March 30, 2017
I’ve long been skeptical of display advertising. At least my students know this, since ever year I start the digital marketing course by giving a lecture on why display sucks (and why inbound / search-engine marketing performs much better).
But this post is not about the many pitfalls of display. Rather, it’s outlining three arguments as to why I nowadays prefer social advertising, epitomized by Facebook Ads, over display advertising. Without further ado, here are the reasons why social rocks at the moment.
It’s commonly known Facebook advertising is cheap in comparison to many advertising channels, when measured by CPM or cost per individual reached. Display can be even cheaper, so isn’t that better? No, absolutely not. Reach or impressions are completely fallacious metrics — their business value approaches zero. Orders of magnitude more important is the quality of contacts.
The quality of Facebook traffic, when looking at post-click behavior, tends to be better than the quality of display traffic. Even when media companies speak of “premium inventory”, the results are weak. People just don’t like banner ads. The people who click them, if they are people and not bots to begin with, often exit the site instantly without clicking further.
People actually interact with social ads. They pose questions, like them and even share them to their friends. Share advertisements? OMG, but they really do. That represents an overkill opportunity for a brand to interact with its customer base, and systematically gather feedback and customer insight. This is simply not possible with any other form of advertising, display including.
Display ads, albeit using rich media executions, are completely static and dead when it comes to social interaction. Whereas social advertising creates an opportunity to gather social proof and actual word-of-mouth, even viral diffusion, in the one and same advertising platform, display advertising is completely lacking the social dimension.
Social advertising, specifically Facebook gives a great flexibility in combining text, images and video. Typically, a banner ad can only fit a brief slogan (“Just do it.”), whereas a social advertisement can include many sentences of text, a compelling picture and even link description that together give the advertisers the ability to communicate the whole story of the company or its offering in one advertisement.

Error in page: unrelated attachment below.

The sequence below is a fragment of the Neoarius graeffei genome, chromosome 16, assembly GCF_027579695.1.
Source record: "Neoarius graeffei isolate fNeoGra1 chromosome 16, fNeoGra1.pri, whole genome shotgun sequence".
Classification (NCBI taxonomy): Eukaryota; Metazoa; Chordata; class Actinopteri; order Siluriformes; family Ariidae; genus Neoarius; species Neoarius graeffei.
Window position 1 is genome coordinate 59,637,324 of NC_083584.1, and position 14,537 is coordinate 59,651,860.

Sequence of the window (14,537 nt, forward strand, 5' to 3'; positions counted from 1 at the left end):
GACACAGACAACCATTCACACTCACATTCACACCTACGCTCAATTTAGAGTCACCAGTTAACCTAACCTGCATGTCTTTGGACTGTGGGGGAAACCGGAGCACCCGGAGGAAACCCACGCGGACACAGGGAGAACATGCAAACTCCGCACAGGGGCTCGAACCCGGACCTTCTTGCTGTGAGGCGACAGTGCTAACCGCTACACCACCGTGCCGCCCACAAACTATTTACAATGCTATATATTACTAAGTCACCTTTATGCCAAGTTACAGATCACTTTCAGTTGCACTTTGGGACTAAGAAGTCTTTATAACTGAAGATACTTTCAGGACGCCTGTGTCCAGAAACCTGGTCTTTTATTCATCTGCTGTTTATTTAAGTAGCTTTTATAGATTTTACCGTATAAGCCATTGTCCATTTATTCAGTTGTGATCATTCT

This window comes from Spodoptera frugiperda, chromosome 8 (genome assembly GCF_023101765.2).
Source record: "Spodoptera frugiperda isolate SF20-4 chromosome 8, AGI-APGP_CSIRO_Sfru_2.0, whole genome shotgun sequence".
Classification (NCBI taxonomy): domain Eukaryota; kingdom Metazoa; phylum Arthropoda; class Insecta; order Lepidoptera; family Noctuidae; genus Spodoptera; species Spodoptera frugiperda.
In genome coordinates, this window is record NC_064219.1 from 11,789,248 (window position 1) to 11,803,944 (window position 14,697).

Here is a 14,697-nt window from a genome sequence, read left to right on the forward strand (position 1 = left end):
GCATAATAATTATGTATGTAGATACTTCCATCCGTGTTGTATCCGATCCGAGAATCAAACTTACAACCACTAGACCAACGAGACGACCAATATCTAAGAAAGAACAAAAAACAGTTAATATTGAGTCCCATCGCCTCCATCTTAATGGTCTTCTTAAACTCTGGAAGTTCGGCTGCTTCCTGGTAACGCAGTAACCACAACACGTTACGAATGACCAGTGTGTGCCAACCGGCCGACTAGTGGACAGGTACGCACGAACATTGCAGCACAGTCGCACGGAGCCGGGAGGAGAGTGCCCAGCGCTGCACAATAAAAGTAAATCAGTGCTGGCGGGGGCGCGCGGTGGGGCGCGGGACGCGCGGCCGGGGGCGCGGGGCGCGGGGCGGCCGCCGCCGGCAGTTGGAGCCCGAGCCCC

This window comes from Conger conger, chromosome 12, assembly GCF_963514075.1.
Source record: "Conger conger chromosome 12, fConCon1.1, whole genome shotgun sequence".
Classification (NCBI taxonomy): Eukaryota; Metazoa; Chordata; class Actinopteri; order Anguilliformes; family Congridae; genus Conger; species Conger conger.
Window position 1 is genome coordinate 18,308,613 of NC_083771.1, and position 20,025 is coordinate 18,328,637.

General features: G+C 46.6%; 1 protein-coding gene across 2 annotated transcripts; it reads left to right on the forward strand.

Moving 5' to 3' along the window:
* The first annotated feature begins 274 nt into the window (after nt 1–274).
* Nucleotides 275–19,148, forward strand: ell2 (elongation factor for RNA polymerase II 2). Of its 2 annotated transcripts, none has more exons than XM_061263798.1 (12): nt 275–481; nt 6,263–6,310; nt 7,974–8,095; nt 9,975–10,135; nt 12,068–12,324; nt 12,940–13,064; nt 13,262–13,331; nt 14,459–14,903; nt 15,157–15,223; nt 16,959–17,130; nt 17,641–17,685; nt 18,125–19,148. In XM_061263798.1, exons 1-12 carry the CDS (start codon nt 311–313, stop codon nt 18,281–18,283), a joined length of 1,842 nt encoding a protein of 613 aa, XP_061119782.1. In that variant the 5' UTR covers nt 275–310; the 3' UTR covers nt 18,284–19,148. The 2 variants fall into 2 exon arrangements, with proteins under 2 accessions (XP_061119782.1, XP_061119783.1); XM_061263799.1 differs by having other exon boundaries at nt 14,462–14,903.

But isn’t that boring? No, you can craft it in a compelling way – the huge advantage is that people don’t even need to click to learn the most essential. If the goal of advertising is to inform about offerings, social advertising is among the most efficient ways to actually do it.
That’s it. I don’t see a way for display advertising to overcome these advantages of social advertising. Notice that I didn’t mention the superior targeting criteria — this is because display is quickly catching up to Facebook in that respect. It just won’t be enough.
March 30, 2017
Technology is not a long-lasting competitive advantage in SEM or other digital marketing – creativity is.
This brief post is inspired by an article I read about different bid management platforms:
“We combine data science to SEM, so you can target based on device, hour of day and NASDAQ development.”
Yeah… but why would you do that? Spend your time thinking of creative concepts that generally work, not only when NASDAQ is down by 10%. Just because something is technically possible, doesn’t make it useful. Many technocratic and inexperienced marketing executives still get lured by the “silver bullet” effect of ad technology. Even when you consider outside events such as NASDAQ development or what not, newsjacking is a far superior marketing solution instead of automation.